Yep. Yep, that’s fair enough. Yeah, so and again, you know, how long we at the RAF base and what I guess was behind that move to can
I say I was there for six months. I feel like I learned all that I could at the RAF base and yeah, and the mum and dad told me they bought a house up in Cairns, maybe moving there September, which is now. So I decided to move up there before then.
All right, and so where were they living this time? But they they weren’t in townsville with, you
know, they were in Darwin the whole time.
All right, and so now you’ve, you’ve come back together. Yeah, they have cool. So one thing I haven’t mentioned yet, what is a few things actually that were maybe going back in time here that I understand you’re also a top ten finalist in a Nestlé cooking competition. Can you explain that? Because yeah, I’m not really aware of that one and kind of what that means and what that whole competition was like.
Yeah. So that was in the, it was in the covered. So usually with Nestlé, you partner up with another chef and you create like a three course dish in your regional heat. But due to covid, it was so late and it was all virtual, which was a whole different experience. I created a dish that was home to me, so I use local produce from the Ente and I made it through the regional heats and made it what was the Dish you could even tell me at the Dish exotic. So I did barramundi. It was pan fried, and I accompanied it with pepper. I bought a sauce rich yellow flowers and also saw broccoli as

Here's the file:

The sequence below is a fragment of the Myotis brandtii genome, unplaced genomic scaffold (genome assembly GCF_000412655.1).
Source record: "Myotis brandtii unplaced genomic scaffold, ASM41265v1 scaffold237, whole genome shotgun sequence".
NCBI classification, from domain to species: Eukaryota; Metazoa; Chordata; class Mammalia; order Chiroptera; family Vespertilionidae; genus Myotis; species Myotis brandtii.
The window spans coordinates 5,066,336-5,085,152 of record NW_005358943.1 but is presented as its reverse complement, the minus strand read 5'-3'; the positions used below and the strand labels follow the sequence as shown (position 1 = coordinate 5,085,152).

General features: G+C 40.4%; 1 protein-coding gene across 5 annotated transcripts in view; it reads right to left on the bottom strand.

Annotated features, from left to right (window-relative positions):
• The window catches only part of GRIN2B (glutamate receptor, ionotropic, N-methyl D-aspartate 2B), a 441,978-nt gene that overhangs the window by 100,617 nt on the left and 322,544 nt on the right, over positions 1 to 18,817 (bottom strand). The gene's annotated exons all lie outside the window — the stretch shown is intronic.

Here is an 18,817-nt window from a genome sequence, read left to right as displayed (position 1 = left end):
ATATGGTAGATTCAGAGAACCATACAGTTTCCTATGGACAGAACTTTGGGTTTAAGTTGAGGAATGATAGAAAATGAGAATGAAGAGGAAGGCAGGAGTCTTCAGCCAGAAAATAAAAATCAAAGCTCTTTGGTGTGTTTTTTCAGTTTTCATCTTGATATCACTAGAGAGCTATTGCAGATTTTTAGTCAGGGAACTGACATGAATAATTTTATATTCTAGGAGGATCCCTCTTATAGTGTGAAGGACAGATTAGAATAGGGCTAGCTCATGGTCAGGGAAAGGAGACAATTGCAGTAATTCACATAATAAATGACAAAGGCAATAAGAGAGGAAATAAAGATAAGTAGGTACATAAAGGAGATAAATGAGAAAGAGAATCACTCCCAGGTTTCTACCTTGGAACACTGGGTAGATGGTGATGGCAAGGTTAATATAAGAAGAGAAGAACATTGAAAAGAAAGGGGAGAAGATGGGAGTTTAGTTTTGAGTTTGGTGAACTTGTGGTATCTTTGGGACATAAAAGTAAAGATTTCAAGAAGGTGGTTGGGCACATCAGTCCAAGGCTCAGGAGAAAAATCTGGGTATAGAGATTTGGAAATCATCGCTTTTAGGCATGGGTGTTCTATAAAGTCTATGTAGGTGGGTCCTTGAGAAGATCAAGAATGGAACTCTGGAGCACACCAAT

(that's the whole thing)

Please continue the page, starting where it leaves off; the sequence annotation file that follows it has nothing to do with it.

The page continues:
well. I mean, it does sound extremely good. Good to be honest. And so how does it work? ? Who, who tastes the someone taste it or is it on the presentation or
so it was a video, it was an all about the presentation. You had to explain why you used the ingredients. Also like the process and how you did it if you did anything special than the usual culinary techniques. Yeah. And then they judged it added, I think it’s one hundred that they don’t do video at us.
And then you get to say is that is that different to previous years due to covid? ? So there’s not as many, you know, as you said, it was only solo and not, not a team thing.
So in previous years you go to a local kitchen and you pair up with someone and you together create a three course meal. And they usually give you a list of ingredients that you can only make that dish from. So you can’t use any other ingredients except what’s on the list. Yeah, and then you have like judges there who judge you on how you perform and usually it’s about your cleanliness, your wastage your missing place, which is how you set up to start the competition. And your prep Yeah. So it was complete opposite doing. Yeah.
Well that’s pretty cool. So you got through the regional heat and then what was the next stage?
And then that put me into the top ten around Australia.
That’s very cool. The only person as well.
That’s awesome. So was that a cool thing to be part of had you done that before?